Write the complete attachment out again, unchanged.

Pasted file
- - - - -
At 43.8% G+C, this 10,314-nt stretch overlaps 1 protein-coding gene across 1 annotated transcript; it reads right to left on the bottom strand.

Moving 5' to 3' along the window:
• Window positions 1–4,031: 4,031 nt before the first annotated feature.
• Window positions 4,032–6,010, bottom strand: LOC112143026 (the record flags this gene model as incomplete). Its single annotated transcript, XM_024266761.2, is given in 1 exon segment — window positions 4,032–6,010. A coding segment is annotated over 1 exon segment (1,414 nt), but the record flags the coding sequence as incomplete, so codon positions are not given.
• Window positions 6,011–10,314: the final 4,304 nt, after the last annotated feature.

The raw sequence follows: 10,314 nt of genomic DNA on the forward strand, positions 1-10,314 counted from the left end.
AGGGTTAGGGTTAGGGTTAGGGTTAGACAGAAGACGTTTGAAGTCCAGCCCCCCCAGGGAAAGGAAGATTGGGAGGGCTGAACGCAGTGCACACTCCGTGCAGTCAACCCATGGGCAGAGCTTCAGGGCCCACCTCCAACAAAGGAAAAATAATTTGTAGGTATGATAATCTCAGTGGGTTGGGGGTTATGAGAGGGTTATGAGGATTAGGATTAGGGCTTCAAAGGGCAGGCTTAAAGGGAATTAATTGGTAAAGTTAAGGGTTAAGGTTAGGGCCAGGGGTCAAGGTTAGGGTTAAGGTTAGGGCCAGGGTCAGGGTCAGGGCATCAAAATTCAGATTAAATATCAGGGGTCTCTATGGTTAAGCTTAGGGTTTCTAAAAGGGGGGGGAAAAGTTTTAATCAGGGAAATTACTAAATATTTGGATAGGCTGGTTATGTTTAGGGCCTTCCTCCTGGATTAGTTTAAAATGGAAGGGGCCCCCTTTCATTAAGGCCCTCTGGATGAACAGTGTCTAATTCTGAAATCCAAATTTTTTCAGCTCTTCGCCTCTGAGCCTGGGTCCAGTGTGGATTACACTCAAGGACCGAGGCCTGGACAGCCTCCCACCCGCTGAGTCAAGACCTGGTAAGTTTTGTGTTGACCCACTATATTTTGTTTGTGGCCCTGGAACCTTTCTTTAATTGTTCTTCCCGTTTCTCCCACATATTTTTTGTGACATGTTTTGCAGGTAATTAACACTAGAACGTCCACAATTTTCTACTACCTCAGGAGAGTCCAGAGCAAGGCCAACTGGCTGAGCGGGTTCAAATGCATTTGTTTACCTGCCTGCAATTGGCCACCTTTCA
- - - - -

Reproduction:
At 43.8% G+C, this 10,314-nt stretch overlaps 1 protein-coding gene across 1 annotated transcript; it reads right to left on the bottom strand.

Moving 5' to 3' along the window:
• Window positions 1–4,031: 4,031 nt before the first annotated feature.
• Window positions 4,032–6,010, bottom strand: LOC112143026 (the record flags this gene model as incomplete). Its single annotated transcript, XM_024266761.2, is given in 1 exon segment — window positions 4,032–6,010. A coding segment is annotated over 1 exon segment (1,414 nt), but the record flags the coding sequence as incomplete, so codon positions are not given.
• Window positions 6,011–10,314: the final 4,304 nt, after the last annotated feature.

The raw sequence follows: 10,314 nt of genomic DNA on the forward strand, positions 1-10,314 counted from the left end.
AGGGTTAGGGTTAGGGTTAGGGTTAGACAGAAGACGTTTGAAGTCCAGCCCCCCCAGGGAAAGGAAGATTGGGAGGGCTGAACGCAGTGCACACTCCGTGCAGTCAACCCATGGGCAGAGCTTCAGGGCCCACCTCCAACAAAGGAAAAATAATTTGTAGGTATGATAATCTCAGTGGGTTGGGGGTTATGAGAGGGTTATGAGGATTAGGATTAGGGCTTCAAAGGGCAGGCTTAAAGGGAATTAATTGGTAAAGTTAAGGGTTAAGGTTAGGGCCAGGGGTCAAGGTTAGGGTTAAGGTTAGGGCCAGGGTCAGGGTCAGGGCATCAAAATTCAGATTAAATATCAGGGGTCTCTATGGTTAAGCTTAGGGTTTCTAAAAGGGGGGGGAAAAGTTTTAATCAGGGAAATTACTAAATATTTGGATAGGCTGGTTATGTTTAGGGCCTTCCTCCTGGATTAGTTTAAAATGGAAGGGGCCCCCTTTCATTAAGGCCCTCTGGATGAACAGTGTCTAATTCTGAAATCCAAATTTTTTCAGCTCTTCGCCTCTGAGCCTGGGTCCAGTGTGGATTACACTCAAGGACCGAGGCCTGGACAGCCTCCCACCCGCTGAGTCAAGACCTGGTAAGTTTTGTGTTGACCCACTATATTTTGTTTGTGGCCCTGGAACCTTTCTTTAATTGTTCTTCCCGTTTCTCCCACATATTTTTTGTGACATGTTTTGCAGGTAATTAACACTAGAACGTCCACAATTTTCTACTACCTCAGGAGAGTCCAGAGCAAGGCCAACTGGCTGAGCGGGTTCAAATGCATTTGTTTACCTGCCTGCAATTGGCCACCTTTCA